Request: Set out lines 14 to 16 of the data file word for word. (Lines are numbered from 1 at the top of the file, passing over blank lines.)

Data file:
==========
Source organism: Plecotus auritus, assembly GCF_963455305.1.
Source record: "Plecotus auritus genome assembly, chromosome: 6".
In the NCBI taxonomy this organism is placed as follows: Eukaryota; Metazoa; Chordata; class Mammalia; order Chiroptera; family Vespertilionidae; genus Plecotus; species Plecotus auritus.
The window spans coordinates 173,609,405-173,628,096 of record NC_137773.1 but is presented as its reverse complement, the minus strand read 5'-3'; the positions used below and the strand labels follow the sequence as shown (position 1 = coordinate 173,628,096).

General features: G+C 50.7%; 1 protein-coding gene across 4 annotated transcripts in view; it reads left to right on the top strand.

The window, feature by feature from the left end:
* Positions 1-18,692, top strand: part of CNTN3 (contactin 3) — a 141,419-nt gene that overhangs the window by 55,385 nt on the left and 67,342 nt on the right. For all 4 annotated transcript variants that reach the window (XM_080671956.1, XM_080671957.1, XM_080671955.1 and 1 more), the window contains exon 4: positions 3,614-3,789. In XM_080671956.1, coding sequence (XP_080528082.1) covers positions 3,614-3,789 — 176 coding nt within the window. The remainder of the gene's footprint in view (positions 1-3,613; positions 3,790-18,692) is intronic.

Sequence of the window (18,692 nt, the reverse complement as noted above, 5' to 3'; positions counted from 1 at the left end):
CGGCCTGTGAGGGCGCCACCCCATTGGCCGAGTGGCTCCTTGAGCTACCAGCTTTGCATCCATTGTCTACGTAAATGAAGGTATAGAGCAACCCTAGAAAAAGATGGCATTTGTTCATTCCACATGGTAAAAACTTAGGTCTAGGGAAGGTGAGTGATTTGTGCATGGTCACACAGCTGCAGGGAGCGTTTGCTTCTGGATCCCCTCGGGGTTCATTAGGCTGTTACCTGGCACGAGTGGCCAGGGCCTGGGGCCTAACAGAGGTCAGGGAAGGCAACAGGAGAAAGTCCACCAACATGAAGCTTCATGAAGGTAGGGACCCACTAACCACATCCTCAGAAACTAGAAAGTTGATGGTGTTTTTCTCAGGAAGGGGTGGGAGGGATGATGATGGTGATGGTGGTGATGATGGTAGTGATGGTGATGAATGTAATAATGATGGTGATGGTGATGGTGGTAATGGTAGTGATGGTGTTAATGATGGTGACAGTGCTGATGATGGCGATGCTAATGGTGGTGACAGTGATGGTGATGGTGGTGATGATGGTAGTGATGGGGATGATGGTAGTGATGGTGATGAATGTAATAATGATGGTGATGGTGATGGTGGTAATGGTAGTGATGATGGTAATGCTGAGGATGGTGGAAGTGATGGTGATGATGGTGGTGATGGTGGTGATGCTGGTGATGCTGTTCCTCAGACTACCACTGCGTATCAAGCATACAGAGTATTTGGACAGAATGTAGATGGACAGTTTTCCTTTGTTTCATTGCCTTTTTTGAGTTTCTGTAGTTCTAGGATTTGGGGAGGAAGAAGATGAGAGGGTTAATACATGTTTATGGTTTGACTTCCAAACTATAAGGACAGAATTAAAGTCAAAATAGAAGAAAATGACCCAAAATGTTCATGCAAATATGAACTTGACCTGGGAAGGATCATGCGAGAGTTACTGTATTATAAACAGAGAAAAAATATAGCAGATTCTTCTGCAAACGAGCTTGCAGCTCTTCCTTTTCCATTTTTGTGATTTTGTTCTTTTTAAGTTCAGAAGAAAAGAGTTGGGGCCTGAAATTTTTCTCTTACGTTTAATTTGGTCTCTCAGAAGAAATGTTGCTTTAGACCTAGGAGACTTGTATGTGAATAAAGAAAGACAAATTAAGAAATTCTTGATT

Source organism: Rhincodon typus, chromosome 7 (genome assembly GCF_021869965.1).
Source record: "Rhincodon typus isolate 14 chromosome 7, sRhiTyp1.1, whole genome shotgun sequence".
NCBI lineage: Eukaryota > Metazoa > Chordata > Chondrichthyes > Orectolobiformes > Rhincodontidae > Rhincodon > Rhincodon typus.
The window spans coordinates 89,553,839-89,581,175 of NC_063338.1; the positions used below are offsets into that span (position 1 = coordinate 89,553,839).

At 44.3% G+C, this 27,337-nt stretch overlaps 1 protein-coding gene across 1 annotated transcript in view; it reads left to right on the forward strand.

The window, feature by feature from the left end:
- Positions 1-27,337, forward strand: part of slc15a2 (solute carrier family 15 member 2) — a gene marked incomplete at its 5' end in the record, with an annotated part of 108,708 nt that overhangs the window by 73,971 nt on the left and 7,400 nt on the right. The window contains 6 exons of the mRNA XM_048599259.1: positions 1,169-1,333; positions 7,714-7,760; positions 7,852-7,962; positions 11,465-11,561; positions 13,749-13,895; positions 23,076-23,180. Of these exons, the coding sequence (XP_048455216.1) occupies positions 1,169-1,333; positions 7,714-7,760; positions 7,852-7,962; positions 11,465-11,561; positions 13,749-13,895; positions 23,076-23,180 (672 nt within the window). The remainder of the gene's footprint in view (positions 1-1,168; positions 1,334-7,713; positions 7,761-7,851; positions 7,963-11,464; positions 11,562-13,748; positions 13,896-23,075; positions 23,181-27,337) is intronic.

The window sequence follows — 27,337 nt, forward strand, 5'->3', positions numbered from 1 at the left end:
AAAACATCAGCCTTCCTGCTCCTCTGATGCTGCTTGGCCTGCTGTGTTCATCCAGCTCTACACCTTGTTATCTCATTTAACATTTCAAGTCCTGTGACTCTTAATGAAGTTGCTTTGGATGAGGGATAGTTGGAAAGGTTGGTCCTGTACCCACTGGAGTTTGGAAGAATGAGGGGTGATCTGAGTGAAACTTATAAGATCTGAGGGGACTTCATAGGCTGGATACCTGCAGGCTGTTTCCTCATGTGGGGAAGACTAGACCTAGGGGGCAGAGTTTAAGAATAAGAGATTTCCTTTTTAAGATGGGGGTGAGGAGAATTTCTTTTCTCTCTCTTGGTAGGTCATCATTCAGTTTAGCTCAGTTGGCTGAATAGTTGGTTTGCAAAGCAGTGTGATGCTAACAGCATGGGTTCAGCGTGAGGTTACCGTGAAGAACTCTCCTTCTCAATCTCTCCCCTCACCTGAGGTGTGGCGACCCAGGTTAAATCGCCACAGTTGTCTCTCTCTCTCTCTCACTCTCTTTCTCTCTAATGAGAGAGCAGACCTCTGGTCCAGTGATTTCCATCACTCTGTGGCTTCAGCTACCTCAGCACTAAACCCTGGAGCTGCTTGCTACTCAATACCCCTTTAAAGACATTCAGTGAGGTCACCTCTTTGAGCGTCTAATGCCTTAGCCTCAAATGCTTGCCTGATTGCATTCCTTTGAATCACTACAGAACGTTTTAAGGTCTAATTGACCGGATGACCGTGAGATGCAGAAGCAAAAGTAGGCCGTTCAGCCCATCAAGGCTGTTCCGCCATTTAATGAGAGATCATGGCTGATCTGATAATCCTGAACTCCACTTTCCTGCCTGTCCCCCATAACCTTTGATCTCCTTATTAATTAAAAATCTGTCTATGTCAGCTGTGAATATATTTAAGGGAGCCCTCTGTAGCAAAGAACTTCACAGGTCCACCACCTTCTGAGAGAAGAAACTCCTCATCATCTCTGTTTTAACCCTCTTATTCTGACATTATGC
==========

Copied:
At 44.3% G+C, this 27,337-nt stretch overlaps 1 protein-coding gene across 1 annotated transcript in view; it reads left to right on the forward strand.

The window, feature by feature from the left end:
- Positions 1-27,337, forward strand: part of slc15a2 (solute carrier family 15 member 2) — a gene marked incomplete at its 5' end in the record, with an annotated part of 108,708 nt that overhangs the window by 73,971 nt on the left and 7,400 nt on the right. The window contains 6 exons of the mRNA XM_048599259.1: positions 1,169-1,333; positions 7,714-7,760; positions 7,852-7,962; positions 11,465-11,561; positions 13,749-13,895; positions 23,076-23,180. Of these exons, the coding sequence (XP_048455216.1) occupies positions 1,169-1,333; positions 7,714-7,760; positions 7,852-7,962; positions 11,465-11,561; positions 13,749-13,895; positions 23,076-23,180 (672 nt within the window). The remainder of the gene's footprint in view (positions 1-1,168; positions 1,334-7,713; positions 7,761-7,851; positions 7,963-11,464; positions 11,562-13,748; positions 13,896-23,075; positions 23,181-27,337) is intronic.